Intel Preps Second Generation Core CPUs

Amber Bouman

Intel’s next generation Sandy Bridge seems aimed at the hearts and minds of mobile and mainstream PC users

If you’re a performance enthusiast, then it’s unlikely you’ll be chomping at the bit to build a new system based on Intel’s Sandy Bridge CPUs when those processors ship in early 2011. That’s because the CPU Intel is calling their second generation Core architecture is aimed at the vast majority of mainstream users – and mostly laptop users a that.

First, let’s go over a quick rundown on the CPU itself. Sandy Bridge is built on Intel’s 32nm process. Intel’s “tick-tock” product creation process dictates that a brand new architecture be built on proven manufacturing capabilities to minimize risks to the design.

Sandy Bridge Block Diagram

The new CPUs will offer on-die graphics, a first for Intel mainstream CPUs. The graphics core shares a high speed ring bus and what Intel calls the “LLC”, or “last level cache” (typically the L3 cache on current gen CPUs.) The CPU will also include the latest AVX instruction set, which will complement and eventually replace the older SSE media and floating point instructions.

The actual CPU cores are enhanced versions of the current Westmere cores, and Intel will be shipping versions with two and four cores built in.  They’ll support Hyper-Threading (simultaneous multithreading), like the current Core i5/i7 generation. The onboard memory controller is limited to two channels of DDR3, and external, discrete graphics support is limited to one PCIe x16 or two PCIe x8 slots.

Some new features have been added to the integer cores, including improvements in branch prediction, dual load/store ports and a dedicated micro-op cache for decoded instructions. While each of these improvements is incremental, the overall effect is a an increase in performance with a decrease in power usage.

The floating point unit is a substantial enhancement. The AVX engine is a fully 256-bit wide floating point engine that doubles overall floating point performance over the older, 128-bit SSE engine.

The integrated graphics core is said to significantly improve performance over older Intel CPUs. Intel demoed Starcraft 2 running at good frame rates, but divulged no details on graphics  settings or resolution. However, the new graphics core is still a DirectX 10 GPU, and won’t support DirectX 11. As with the CPU cores, the graphics cores are scalable, so different Sandy Bridge models may offer differing levels of graphics performance.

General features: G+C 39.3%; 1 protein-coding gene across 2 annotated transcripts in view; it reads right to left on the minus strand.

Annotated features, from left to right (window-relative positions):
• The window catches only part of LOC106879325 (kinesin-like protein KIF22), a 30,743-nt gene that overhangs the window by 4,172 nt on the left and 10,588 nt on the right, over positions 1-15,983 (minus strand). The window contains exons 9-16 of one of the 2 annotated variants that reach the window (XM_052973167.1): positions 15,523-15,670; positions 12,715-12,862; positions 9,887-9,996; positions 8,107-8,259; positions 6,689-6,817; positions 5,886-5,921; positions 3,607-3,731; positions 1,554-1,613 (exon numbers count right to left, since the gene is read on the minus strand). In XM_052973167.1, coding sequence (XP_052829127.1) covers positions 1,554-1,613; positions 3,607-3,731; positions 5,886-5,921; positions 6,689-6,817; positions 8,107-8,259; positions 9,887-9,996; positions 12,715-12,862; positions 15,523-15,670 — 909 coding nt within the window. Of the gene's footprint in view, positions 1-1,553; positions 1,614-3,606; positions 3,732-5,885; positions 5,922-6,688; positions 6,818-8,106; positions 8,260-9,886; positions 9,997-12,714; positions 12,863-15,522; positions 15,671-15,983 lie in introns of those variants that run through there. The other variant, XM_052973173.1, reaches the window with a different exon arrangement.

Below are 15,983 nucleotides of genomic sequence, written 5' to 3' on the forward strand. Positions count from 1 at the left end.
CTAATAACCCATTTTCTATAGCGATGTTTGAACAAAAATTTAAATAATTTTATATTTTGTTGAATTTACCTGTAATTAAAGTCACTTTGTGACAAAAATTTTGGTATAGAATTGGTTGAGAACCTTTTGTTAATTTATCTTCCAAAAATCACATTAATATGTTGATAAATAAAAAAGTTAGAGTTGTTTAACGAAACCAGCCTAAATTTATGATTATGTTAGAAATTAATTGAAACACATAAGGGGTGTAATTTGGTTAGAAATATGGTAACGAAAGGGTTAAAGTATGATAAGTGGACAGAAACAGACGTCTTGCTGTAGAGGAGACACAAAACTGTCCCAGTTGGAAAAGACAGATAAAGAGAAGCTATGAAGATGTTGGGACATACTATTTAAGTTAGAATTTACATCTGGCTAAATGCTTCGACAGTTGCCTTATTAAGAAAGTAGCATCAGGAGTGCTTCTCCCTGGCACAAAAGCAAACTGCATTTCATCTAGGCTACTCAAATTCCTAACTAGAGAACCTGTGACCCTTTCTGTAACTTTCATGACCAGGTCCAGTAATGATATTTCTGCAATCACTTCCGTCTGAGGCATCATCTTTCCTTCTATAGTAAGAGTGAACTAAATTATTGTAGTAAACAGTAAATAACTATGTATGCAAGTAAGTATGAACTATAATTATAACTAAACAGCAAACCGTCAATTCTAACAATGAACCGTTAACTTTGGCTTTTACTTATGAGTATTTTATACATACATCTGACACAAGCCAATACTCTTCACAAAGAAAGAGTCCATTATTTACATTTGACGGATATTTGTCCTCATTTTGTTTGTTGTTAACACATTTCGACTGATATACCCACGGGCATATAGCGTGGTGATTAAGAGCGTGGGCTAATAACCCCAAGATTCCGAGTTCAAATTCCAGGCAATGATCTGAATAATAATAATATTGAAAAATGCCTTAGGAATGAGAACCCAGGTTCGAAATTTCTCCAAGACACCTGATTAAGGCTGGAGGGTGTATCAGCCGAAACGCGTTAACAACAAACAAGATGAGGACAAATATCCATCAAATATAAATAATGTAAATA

While Sandy Bridge graphics won’t support DX11, Intel estimates that graphics performance will be over 20x (“up to 25x”) faster than the GMA 4500 from several years ago – safely hitting their “10x improvement in graphics performance by 2010” mantra. The GPU, in conjunction with the AVX floating point engine, should offer big gains in video transcoding performance as well.

Since the GPU is now built onto the CPU die, it will support Turbo Boost – the ability to run at higher than default clock rates to ramp up for brief periods at higher than default clock speeds, as long as certain voltage and heat thresholds aren’t exceeded. Turbo Boost will work independently and dynamically, letting the CPU or GPU scale up performance independently as needed.

One of the more interesting design decision for Sandy Bridge is building the GPU behind the last level (typically L3) cache. This allows the GPU to share the high level cache with the CPU cores. The graphics driver determines which graphical elements are cached. Hitting the cache instead of having to go to main memory results in big bandwidth and power savings for graphics.

All of these disparate elements need to share or move data at high speeds. Facilitating this is a high speed ring bus, capable of peak throughput of 96 GB/second per connection. That “per connection” phrase is significant, as Sandy Bridge is highly modular. The amount of cache is tied to the number of cores, and the overall maximum throughput is also dependent on the core and cache.

For example, a four core Sandy Bridge CPU can move up to 384 GB/second over the ring bus, while a dual core  CPU may max out at 192GB/second. That’s not really a limitation, since the amount of computer power and data needed decreases as the number of cores decrease.

Managing all these disparate elements is the System Agent. Think of the System Agent as an on-die north bridge, bringing together the memory controller, PCI Express controller, PCU (power control unit), DMI and display controller. The PCU is an enhanced version of the PCU found on Nehalem, and handles overall power management for the entire CPU (including graphics.)

In many ways, Intel’s new CPU will be akin to the Arrandale – targeted squarely at laptops and mainstream destkops. Unlike Arrandale, there will be four core versions available, though product information on specific CPU releases isn’t available yet. Even the socket format is similar: socket 1155. Yes, that means new motherboards if you want to go with Sandy Bridge.

While performance enthusiasts in love with their six core Westmere systems may not be too excited, Sandy Bridge should offer substantial improvements in graphics and CPU performance for mainstream laptops. The current mobile quad core CPU lineup has been looking increasingly anemic, but when the quad core Sandy Bridge CPUs hit the scene, that will change.

For more news from this year's Intel Developer Forum, click here!

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